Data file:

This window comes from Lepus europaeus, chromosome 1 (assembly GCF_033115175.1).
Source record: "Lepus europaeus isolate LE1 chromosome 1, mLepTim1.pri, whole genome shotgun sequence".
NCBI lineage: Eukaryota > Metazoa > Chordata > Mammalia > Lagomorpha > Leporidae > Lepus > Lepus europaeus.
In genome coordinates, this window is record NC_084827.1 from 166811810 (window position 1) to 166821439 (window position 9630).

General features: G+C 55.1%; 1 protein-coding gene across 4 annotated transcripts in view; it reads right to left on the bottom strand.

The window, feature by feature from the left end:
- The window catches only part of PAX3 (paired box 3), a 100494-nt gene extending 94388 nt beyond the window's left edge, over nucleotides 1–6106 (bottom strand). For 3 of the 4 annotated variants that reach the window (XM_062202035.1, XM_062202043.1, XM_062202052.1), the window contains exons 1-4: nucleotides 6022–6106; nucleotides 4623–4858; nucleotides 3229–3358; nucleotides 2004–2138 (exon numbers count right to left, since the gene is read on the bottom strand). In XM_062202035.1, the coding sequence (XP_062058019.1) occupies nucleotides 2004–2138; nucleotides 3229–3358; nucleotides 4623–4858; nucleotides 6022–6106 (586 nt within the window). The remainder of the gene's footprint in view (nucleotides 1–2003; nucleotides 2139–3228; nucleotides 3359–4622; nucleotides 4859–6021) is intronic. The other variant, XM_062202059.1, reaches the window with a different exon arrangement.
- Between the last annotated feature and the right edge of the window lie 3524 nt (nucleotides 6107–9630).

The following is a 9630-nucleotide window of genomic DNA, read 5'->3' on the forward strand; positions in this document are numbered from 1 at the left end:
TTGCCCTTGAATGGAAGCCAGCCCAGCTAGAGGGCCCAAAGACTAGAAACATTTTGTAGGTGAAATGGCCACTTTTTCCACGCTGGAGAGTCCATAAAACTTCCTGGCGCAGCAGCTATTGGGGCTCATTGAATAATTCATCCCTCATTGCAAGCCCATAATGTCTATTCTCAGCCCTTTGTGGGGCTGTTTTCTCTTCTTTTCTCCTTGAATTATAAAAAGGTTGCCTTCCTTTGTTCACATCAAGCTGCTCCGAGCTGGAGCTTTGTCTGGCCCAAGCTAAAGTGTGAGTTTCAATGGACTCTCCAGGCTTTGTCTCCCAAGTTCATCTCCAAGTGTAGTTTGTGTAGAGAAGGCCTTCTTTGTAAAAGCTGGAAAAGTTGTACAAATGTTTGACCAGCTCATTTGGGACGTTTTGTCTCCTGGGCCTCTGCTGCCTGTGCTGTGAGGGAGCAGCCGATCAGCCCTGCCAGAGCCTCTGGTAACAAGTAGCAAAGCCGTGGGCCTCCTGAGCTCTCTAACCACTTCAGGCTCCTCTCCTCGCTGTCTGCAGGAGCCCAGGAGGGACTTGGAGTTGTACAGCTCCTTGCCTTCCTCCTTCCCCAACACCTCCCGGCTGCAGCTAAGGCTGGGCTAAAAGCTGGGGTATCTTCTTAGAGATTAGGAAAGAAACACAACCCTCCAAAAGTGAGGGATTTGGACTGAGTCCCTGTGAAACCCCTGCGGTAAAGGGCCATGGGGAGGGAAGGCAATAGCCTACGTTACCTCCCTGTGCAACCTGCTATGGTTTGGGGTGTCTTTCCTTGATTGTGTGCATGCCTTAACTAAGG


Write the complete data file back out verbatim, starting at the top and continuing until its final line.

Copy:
This window comes from Lepus europaeus, chromosome 1 (assembly GCF_033115175.1).
Source record: "Lepus europaeus isolate LE1 chromosome 1, mLepTim1.pri, whole genome shotgun sequence".
NCBI lineage: Eukaryota > Metazoa > Chordata > Mammalia > Lagomorpha > Leporidae > Lepus > Lepus europaeus.
In genome coordinates, this window is record NC_084827.1 from 166811810 (window position 1) to 166821439 (window position 9630).

General features: G+C 55.1%; 1 protein-coding gene across 4 annotated transcripts in view; it reads right to left on the bottom strand.

The window, feature by feature from the left end:
- The window catches only part of PAX3 (paired box 3), a 100494-nt gene extending 94388 nt beyond the window's left edge, over nucleotides 1–6106 (bottom strand). For 3 of the 4 annotated variants that reach the window (XM_062202035.1, XM_062202043.1, XM_062202052.1), the window contains exons 1-4: nucleotides 6022–6106; nucleotides 4623–4858; nucleotides 3229–3358; nucleotides 2004–2138 (exon numbers count right to left, since the gene is read on the bottom strand). In XM_062202035.1, the coding sequence (XP_062058019.1) occupies nucleotides 2004–2138; nucleotides 3229–3358; nucleotides 4623–4858; nucleotides 6022–6106 (586 nt within the window). The remainder of the gene's footprint in view (nucleotides 1–2003; nucleotides 2139–3228; nucleotides 3359–4622; nucleotides 4859–6021) is intronic. The other variant, XM_062202059.1, reaches the window with a different exon arrangement.
- Between the last annotated feature and the right edge of the window lie 3524 nt (nucleotides 6107–9630).

The following is a 9630-nucleotide window of genomic DNA, read 5'->3' on the forward strand; positions in this document are numbered from 1 at the left end:
TTGCCCTTGAATGGAAGCCAGCCCAGCTAGAGGGCCCAAAGACTAGAAACATTTTGTAGGTGAAATGGCCACTTTTTCCACGCTGGAGAGTCCATAAAACTTCCTGGCGCAGCAGCTATTGGGGCTCATTGAATAATTCATCCCTCATTGCAAGCCCATAATGTCTATTCTCAGCCCTTTGTGGGGCTGTTTTCTCTTCTTTTCTCCTTGAATTATAAAAAGGTTGCCTTCCTTTGTTCACATCAAGCTGCTCCGAGCTGGAGCTTTGTCTGGCCCAAGCTAAAGTGTGAGTTTCAATGGACTCTCCAGGCTTTGTCTCCCAAGTTCATCTCCAAGTGTAGTTTGTGTAGAGAAGGCCTTCTTTGTAAAAGCTGGAAAAGTTGTACAAATGTTTGACCAGCTCATTTGGGACGTTTTGTCTCCTGGGCCTCTGCTGCCTGTGCTGTGAGGGAGCAGCCGATCAGCCCTGCCAGAGCCTCTGGTAACAAGTAGCAAAGCCGTGGGCCTCCTGAGCTCTCTAACCACTTCAGGCTCCTCTCCTCGCTGTCTGCAGGAGCCCAGGAGGGACTTGGAGTTGTACAGCTCCTTGCCTTCCTCCTTCCCCAACACCTCCCGGCTGCAGCTAAGGCTGGGCTAAAAGCTGGGGTATCTTCTTAGAGATTAGGAAAGAAACACAACCCTCCAAAAGTGAGGGATTTGGACTGAGTCCCTGTGAAACCCCTGCGGTAAAGGGCCATGGGGAGGGAAGGCAATAGCCTACGTTACCTCCCTGTGCAACCTGCTATGGTTTGGGGTGTCTTTCCTTGATTGTGTGCATGCCTTAACTAAGG